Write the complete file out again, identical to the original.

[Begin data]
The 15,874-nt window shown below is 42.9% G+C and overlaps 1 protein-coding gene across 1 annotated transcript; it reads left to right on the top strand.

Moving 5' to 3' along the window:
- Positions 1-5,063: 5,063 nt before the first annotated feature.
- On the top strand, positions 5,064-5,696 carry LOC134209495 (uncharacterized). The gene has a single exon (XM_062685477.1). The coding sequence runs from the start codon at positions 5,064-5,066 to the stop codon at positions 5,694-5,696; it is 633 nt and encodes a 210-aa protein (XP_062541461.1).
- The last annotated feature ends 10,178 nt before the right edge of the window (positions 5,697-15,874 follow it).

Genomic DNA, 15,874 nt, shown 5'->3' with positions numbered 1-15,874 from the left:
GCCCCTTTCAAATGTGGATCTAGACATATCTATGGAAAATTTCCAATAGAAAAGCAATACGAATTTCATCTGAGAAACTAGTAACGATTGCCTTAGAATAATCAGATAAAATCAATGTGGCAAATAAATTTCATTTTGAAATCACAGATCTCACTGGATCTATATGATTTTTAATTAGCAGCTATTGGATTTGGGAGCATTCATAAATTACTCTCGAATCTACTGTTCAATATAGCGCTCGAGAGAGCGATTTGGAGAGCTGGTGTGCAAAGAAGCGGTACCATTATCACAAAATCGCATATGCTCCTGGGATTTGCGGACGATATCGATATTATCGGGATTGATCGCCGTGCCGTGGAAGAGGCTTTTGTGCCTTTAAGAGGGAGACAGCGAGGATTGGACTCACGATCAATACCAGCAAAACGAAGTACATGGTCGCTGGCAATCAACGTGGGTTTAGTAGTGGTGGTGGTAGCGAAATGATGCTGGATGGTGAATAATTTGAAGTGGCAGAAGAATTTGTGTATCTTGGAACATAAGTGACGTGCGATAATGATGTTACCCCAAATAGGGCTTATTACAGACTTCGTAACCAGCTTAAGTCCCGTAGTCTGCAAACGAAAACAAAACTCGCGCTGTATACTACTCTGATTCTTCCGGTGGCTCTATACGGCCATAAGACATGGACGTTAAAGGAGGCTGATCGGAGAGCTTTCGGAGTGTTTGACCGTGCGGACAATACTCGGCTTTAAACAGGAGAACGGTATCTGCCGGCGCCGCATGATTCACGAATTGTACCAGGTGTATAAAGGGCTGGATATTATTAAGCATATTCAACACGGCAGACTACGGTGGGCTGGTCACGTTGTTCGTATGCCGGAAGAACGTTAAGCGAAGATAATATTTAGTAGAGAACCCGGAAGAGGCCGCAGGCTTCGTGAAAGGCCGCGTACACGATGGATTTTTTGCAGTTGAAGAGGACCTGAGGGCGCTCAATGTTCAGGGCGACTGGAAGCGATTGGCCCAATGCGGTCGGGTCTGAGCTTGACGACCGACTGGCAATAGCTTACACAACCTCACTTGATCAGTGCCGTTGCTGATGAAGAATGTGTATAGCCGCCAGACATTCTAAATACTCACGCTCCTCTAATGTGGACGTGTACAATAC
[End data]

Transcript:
The 15,874-nt window shown below is 42.9% G+C and overlaps 1 protein-coding gene across 1 annotated transcript; it reads left to right on the top strand.

Moving 5' to 3' along the window:
- Positions 1-5,063: 5,063 nt before the first annotated feature.
- On the top strand, positions 5,064-5,696 carry LOC134209495 (uncharacterized). The gene has a single exon (XM_062685477.1). The coding sequence runs from the start codon at positions 5,064-5,066 to the stop codon at positions 5,694-5,696; it is 633 nt and encodes a 210-aa protein (XP_062541461.1).
- The last annotated feature ends 10,178 nt before the right edge of the window (positions 5,697-15,874 follow it).

Genomic DNA, 15,874 nt, shown 5'->3' with positions numbered 1-15,874 from the left:
GCCCCTTTCAAATGTGGATCTAGACATATCTATGGAAAATTTCCAATAGAAAAGCAATACGAATTTCATCTGAGAAACTAGTAACGATTGCCTTAGAATAATCAGATAAAATCAATGTGGCAAATAAATTTCATTTTGAAATCACAGATCTCACTGGATCTATATGATTTTTAATTAGCAGCTATTGGATTTGGGAGCATTCATAAATTACTCTCGAATCTACTGTTCAATATAGCGCTCGAGAGAGCGATTTGGAGAGCTGGTGTGCAAAGAAGCGGTACCATTATCACAAAATCGCATATGCTCCTGGGATTTGCGGACGATATCGATATTATCGGGATTGATCGCCGTGCCGTGGAAGAGGCTTTTGTGCCTTTAAGAGGGAGACAGCGAGGATTGGACTCACGATCAATACCAGCAAAACGAAGTACATGGTCGCTGGCAATCAACGTGGGTTTAGTAGTGGTGGTGGTAGCGAAATGATGCTGGATGGTGAATAATTTGAAGTGGCAGAAGAATTTGTGTATCTTGGAACATAAGTGACGTGCGATAATGATGTTACCCCAAATAGGGCTTATTACAGACTTCGTAACCAGCTTAAGTCCCGTAGTCTGCAAACGAAAACAAAACTCGCGCTGTATACTACTCTGATTCTTCCGGTGGCTCTATACGGCCATAAGACATGGACGTTAAAGGAGGCTGATCGGAGAGCTTTCGGAGTGTTTGACCGTGCGGACAATACTCGGCTTTAAACAGGAGAACGGTATCTGCCGGCGCCGCATGATTCACGAATTGTACCAGGTGTATAAAGGGCTGGATATTATTAAGCATATTCAACACGGCAGACTACGGTGGGCTGGTCACGTTGTTCGTATGCCGGAAGAACGTTAAGCGAAGATAATATTTAGTAGAGAACCCGGAAGAGGCCGCAGGCTTCGTGAAAGGCCGCGTACACGATGGATTTTTTGCAGTTGAAGAGGACCTGAGGGCGCTCAATGTTCAGGGCGACTGGAAGCGATTGGCCCAATGCGGTCGGGTCTGAGCTTGACGACCGACTGGCAATAGCTTACACAACCTCACTTGATCAGTGCCGTTGCTGATGAAGAATGTGTATAGCCGCCAGACATTCTAAATACTCACGCTCCTCTAATGTGGACGTGTACAATAC